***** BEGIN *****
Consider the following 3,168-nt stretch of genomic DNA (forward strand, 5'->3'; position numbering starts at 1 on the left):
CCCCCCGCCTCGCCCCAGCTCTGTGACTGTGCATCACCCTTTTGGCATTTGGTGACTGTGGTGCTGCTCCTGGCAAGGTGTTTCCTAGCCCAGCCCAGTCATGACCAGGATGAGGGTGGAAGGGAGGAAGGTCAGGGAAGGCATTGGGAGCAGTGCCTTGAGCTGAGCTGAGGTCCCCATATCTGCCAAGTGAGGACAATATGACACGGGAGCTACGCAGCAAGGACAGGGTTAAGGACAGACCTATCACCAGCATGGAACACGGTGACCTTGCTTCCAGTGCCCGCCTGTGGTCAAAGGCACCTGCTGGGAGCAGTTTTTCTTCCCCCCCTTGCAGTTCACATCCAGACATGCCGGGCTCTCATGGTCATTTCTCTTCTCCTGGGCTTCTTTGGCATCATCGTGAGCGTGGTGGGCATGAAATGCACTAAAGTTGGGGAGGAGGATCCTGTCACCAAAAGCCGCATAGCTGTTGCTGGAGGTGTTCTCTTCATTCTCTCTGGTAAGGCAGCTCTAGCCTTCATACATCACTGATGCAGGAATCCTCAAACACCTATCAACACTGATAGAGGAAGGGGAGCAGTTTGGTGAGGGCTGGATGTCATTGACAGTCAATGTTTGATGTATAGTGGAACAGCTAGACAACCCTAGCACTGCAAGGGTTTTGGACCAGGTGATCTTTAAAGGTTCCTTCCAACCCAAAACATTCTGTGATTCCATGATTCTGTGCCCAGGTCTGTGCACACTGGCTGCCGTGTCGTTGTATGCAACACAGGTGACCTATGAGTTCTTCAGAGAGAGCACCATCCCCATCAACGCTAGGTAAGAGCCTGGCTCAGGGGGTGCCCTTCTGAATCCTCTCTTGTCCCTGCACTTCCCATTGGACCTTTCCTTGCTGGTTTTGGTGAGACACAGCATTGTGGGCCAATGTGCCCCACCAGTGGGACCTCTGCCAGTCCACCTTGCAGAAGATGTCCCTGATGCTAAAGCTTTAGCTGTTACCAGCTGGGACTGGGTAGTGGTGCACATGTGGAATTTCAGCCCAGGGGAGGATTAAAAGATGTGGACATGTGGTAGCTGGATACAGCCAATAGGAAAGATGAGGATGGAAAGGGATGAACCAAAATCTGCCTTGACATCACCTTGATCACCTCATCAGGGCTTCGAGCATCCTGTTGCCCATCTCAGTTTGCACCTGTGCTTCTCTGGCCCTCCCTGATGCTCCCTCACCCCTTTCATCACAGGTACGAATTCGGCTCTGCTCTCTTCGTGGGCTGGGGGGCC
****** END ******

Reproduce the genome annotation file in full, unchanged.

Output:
Consider the following 3,168-nt stretch of genomic DNA (forward strand, 5'->3'; position numbering starts at 1 on the left):
CCCCCCGCCTCGCCCCAGCTCTGTGACTGTGCATCACCCTTTTGGCATTTGGTGACTGTGGTGCTGCTCCTGGCAAGGTGTTTCCTAGCCCAGCCCAGTCATGACCAGGATGAGGGTGGAAGGGAGGAAGGTCAGGGAAGGCATTGGGAGCAGTGCCTTGAGCTGAGCTGAGGTCCCCATATCTGCCAAGTGAGGACAATATGACACGGGAGCTACGCAGCAAGGACAGGGTTAAGGACAGACCTATCACCAGCATGGAACACGGTGACCTTGCTTCCAGTGCCCGCCTGTGGTCAAAGGCACCTGCTGGGAGCAGTTTTTCTTCCCCCCCTTGCAGTTCACATCCAGACATGCCGGGCTCTCATGGTCATTTCTCTTCTCCTGGGCTTCTTTGGCATCATCGTGAGCGTGGTGGGCATGAAATGCACTAAAGTTGGGGAGGAGGATCCTGTCACCAAAAGCCGCATAGCTGTTGCTGGAGGTGTTCTCTTCATTCTCTCTGGTAAGGCAGCTCTAGCCTTCATACATCACTGATGCAGGAATCCTCAAACACCTATCAACACTGATAGAGGAAGGGGAGCAGTTTGGTGAGGGCTGGATGTCATTGACAGTCAATGTTTGATGTATAGTGGAACAGCTAGACAACCCTAGCACTGCAAGGGTTTTGGACCAGGTGATCTTTAAAGGTTCCTTCCAACCCAAAACATTCTGTGATTCCATGATTCTGTGCCCAGGTCTGTGCACACTGGCTGCCGTGTCGTTGTATGCAACACAGGTGACCTATGAGTTCTTCAGAGAGAGCACCATCCCCATCAACGCTAGGTAAGAGCCTGGCTCAGGGGGTGCCCTTCTGAATCCTCTCTTGTCCCTGCACTTCCCATTGGACCTTTCCTTGCTGGTTTTGGTGAGACACAGCATTGTGGGCCAATGTGCCCCACCAGTGGGACCTCTGCCAGTCCACCTTGCAGAAGATGTCCCTGATGCTAAAGCTTTAGCTGTTACCAGCTGGGACTGGGTAGTGGTGCACATGTGGAATTTCAGCCCAGGGGAGGATTAAAAGATGTGGACATGTGGTAGCTGGATACAGCCAATAGGAAAGATGAGGATGGAAAGGGATGAACCAAAATCTGCCTTGACATCACCTTGATCACCTCATCAGGGCTTCGAGCATCCTGTTGCCCATCTCAGTTTGCACCTGTGCTTCTCTGGCCCTCCCTGATGCTCCCTCACCCCTTTCATCACAGGTACGAATTCGGCTCTGCTCTCTTCGTGGGCTGGGGGGCC